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Frustrations (and solutions) with LIRC and XBMC Posted on 2010-06-19

Those of you who know me fairly well know that I'm a total HTPC geek. It's to the point where I outright refuse to subscribe to cable television or even hook up an antenna to my TV. This geekery combined with my affinity for Linux leads me to running XBMC on Linux on my little home theater machine. It's been a pretty smooth experience with the exception of getting my remote work with it. If you're struggling with it too, hopefully my tales will help you get it going.

So, here's my setup. I've got an Antec Fusion 430 (a silver one with the VFD), a Logitech Harmony remote, and Ubuntu 10.04. The Antec case is pretty cool since it looks like it belongs in my home theater setup, and it even includes an IR receiver built right into the case! Cool! It should accept signals from any IR remote, right?

Wrong

In the hardware developer's infinite wisdom, they made it only work with Windows Media Center remotes instead of just making it a dumb device that passes data along. They actually put more effort into designing the thing just to make my life harder. Augh! Luckily, when I got this case my then-roommate had an Xbox 360 remote which magically worked! So I eventually got a Logitech Harmony remote and told it that my HTPC was actually an Xbox 360. Step one complete.

The next step was to get LIRC to accept the remote. This is a bit tricky, but luckily I had backed up my configs. If you're starting out from scratch, here's how to do it in an Ubuntu system.

First of all, you need to install LIRC:

    sudo aptitude
    install lirc

During the configuration phase of the install, it'll ask you for what kind of device you have. I selected Soundgraph iMON PAD IR/VFD, which uses the lircimon driver. Unfortunately, since I have the silver Antec Fusion 430 I have the VFD and not the LCD display, which has a slightly different IR receiver. You have to specify the displaytype=1 when the module is loaded. You can do this by adding a file called lirc-imon.conf to /etc/modprobe.d/ with these contents.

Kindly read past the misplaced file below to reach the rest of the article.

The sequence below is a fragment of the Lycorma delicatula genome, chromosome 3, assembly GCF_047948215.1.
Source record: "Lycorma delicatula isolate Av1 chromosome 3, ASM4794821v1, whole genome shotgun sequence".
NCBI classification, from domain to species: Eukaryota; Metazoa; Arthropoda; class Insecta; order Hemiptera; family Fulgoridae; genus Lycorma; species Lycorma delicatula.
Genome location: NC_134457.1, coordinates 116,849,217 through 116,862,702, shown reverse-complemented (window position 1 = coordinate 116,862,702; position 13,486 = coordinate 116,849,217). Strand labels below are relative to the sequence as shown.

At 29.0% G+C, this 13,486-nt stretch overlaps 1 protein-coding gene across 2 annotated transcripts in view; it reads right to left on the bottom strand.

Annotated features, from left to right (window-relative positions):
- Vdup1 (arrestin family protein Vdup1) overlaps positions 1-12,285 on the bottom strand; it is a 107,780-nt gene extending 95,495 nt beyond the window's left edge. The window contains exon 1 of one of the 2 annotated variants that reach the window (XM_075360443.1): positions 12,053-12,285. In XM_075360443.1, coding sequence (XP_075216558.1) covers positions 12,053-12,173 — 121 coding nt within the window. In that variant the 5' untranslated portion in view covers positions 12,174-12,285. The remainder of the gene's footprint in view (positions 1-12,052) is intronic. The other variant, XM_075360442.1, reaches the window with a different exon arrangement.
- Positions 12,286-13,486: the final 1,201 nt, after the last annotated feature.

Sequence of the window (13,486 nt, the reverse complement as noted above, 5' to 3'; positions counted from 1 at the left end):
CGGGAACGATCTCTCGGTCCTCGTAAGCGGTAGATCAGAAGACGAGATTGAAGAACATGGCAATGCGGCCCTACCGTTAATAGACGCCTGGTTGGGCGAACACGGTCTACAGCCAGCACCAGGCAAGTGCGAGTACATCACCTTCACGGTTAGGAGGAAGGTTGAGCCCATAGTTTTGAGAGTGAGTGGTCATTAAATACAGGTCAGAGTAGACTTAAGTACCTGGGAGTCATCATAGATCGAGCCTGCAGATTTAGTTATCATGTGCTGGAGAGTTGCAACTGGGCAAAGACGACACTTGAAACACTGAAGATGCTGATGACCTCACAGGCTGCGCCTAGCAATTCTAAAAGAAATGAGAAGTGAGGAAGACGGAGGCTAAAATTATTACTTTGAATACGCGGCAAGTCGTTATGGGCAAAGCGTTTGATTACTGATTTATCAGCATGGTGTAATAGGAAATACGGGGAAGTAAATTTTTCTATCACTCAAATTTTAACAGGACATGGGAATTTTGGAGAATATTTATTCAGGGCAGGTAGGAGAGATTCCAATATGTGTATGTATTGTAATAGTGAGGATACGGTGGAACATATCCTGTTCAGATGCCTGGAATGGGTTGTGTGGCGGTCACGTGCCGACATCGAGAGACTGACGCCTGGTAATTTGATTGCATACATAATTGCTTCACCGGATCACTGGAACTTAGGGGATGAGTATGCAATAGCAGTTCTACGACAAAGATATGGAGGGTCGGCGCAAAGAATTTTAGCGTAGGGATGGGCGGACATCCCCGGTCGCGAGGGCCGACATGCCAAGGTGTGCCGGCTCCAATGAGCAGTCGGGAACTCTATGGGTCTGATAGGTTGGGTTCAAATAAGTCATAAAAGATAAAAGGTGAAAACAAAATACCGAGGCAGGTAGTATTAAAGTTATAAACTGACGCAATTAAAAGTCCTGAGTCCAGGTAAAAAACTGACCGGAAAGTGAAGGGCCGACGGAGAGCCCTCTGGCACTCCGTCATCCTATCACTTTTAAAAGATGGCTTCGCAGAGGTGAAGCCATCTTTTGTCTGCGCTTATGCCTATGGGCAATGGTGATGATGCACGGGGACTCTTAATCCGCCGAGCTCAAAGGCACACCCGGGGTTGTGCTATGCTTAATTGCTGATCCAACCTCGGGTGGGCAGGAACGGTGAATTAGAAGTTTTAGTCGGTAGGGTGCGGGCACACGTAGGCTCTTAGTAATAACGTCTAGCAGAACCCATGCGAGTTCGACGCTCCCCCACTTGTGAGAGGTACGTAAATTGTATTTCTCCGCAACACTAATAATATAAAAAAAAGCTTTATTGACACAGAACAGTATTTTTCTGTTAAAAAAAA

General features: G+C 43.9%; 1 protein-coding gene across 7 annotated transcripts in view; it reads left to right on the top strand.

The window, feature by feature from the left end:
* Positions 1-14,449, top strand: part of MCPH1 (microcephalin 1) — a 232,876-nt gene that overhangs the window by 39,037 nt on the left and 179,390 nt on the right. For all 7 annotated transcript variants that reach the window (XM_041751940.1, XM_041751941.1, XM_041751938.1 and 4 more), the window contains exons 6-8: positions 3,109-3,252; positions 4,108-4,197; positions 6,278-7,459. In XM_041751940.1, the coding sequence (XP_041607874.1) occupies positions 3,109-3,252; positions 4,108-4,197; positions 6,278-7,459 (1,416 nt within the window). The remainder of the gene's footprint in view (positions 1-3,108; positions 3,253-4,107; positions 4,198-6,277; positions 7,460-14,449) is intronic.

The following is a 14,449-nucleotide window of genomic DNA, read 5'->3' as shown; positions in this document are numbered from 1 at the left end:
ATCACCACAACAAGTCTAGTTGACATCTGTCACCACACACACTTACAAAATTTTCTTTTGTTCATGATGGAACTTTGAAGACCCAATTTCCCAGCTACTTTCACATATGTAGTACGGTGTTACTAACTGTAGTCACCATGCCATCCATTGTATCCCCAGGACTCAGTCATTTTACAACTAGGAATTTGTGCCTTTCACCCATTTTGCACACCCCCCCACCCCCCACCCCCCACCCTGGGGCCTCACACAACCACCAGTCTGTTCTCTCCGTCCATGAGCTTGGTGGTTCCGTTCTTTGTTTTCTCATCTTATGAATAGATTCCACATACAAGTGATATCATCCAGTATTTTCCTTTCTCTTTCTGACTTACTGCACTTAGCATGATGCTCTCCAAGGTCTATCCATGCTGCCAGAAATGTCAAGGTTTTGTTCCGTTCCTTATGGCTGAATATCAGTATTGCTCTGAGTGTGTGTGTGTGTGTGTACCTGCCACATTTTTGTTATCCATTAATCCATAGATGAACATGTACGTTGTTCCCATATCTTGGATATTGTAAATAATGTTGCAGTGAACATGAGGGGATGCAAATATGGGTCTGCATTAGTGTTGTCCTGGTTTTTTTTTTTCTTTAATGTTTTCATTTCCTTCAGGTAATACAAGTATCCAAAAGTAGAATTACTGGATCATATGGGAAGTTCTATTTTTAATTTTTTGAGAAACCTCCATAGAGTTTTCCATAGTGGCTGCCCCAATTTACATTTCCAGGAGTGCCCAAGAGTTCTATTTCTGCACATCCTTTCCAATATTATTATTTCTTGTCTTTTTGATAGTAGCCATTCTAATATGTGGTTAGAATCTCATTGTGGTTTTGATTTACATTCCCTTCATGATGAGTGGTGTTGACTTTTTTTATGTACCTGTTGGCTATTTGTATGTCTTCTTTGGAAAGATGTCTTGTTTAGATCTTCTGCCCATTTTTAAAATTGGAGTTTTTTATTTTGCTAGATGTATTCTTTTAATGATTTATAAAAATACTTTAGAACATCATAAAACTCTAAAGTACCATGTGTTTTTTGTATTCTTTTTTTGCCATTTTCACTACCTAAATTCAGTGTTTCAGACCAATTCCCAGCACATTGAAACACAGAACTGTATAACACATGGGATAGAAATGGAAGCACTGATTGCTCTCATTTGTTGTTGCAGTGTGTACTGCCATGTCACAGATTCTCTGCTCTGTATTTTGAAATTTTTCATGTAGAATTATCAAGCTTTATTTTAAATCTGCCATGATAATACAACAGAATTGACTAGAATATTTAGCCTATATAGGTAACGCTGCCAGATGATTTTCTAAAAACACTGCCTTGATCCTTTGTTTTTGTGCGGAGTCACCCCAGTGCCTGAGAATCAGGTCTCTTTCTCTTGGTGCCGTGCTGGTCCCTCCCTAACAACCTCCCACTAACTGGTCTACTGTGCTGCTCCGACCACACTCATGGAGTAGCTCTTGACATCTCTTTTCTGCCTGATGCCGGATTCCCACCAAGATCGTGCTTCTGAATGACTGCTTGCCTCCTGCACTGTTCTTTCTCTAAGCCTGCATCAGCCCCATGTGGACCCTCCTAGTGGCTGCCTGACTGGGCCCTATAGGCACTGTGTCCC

If you don't want to restart, you'll have to throw commands at the system to reload the module with the correct options.

    sudo service lirc stop
    sudo rmmod lirc_imon
    sudo modprobe lirc_imon display_type=1

While you have LIRC stopped, you might as well double-check that the IR receiver is actually receiving data with the following command (hit Ctrl-C to stop):

    sudo cat /dev/lirc0

You should see a bunch of garbage get printed to the terminal when you press buttons on your remote. If you don't, then either you have the wrong type of remote or you don't need the display_type argument to modprobe.

Next, you need to setup the button config for your remote. Since I'm using a Logitech Harmony remote to emulate an Xbox 360 remote, I used the irrecord command to generate my config. Luckily there's plenty of people out there who have already done this for you for a large amount of remotes (here's a good list, for example). Once you have the remote config file downloaded or created, add an include to your lircd.conf for it, fire up LIRC, and test it out with the irw command.

    sudo service
    lirc start
    irw

When you press buttons, you should see the button commands scroll by in the terminal.

*whew* Almost there. Still with me? Good, because we only have one thing left, the XBMC Lircmap.xml file! I'll spare you the nitty-girtty of it and just give you mine (right-click and save it). If you feel like making your own or need to tweak mine a bit, the XBMC wiki has some good information on how to do it.

For the impatient, here's all of my files associated with getting this to work:

lircd.conf (LIRC)
hardware.conf (LIRC)
xbox360.conf (remote)
Lircmap.xml(XBMC)

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